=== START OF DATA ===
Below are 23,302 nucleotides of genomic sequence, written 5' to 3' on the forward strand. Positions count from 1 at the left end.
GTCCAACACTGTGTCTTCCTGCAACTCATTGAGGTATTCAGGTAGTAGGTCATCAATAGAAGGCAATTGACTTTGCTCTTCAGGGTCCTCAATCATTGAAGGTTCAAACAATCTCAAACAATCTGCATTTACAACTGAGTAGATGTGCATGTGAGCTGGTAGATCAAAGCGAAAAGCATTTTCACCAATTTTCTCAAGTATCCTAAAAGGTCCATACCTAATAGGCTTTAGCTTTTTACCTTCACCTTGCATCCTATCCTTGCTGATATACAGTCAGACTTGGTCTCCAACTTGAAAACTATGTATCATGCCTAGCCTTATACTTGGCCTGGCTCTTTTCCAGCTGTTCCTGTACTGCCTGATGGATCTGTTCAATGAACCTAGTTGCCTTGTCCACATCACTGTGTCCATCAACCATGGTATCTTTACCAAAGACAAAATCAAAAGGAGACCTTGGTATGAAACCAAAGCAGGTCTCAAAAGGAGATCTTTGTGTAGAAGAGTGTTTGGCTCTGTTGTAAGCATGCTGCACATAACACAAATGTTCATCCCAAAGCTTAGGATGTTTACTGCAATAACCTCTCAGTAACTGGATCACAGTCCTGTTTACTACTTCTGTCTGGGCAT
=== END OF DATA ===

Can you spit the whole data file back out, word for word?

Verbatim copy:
Below are 23,302 nucleotides of genomic sequence, written 5' to 3' on the forward strand. Positions count from 1 at the left end.
GTCCAACACTGTGTCTTCCTGCAACTCATTGAGGTATTCAGGTAGTAGGTCATCAATAGAAGGCAATTGACTTTGCTCTTCAGGGTCCTCAATCATTGAAGGTTCAAACAATCTCAAACAATCTGCATTTACAACTGAGTAGATGTGCATGTGAGCTGGTAGATCAAAGCGAAAAGCATTTTCACCAATTTTCTCAAGTATCCTAAAAGGTCCATACCTAATAGGCTTTAGCTTTTTACCTTCACCTTGCATCCTATCCTTGCTGATATACAGTCAGACTTGGTCTCCAACTTGAAAACTATGTATCATGCCTAGCCTTATACTTGGCCTGGCTCTTTTCCAGCTGTTCCTGTACTGCCTGATGGATCTGTTCAATGAACCTAGTTGCCTTGTCCACATCACTGTGTCCATCAACCATGGTATCTTTACCAAAGACAAAATCAAAAGGAGACCTTGGTATGAAACCAAAGCAGGTCTCAAAAGGAGATCTTTGTGTAGAAGAGTGTTTGGCTCTGTTGTAAGCATGCTGCACATAACACAAATGTTCATCCCAAAGCTTAGGATGTTTACTGCAATAACCTCTCAGTAACTGGATCACAGTCCTGTTTACTACTTCTGTCTGGGCAT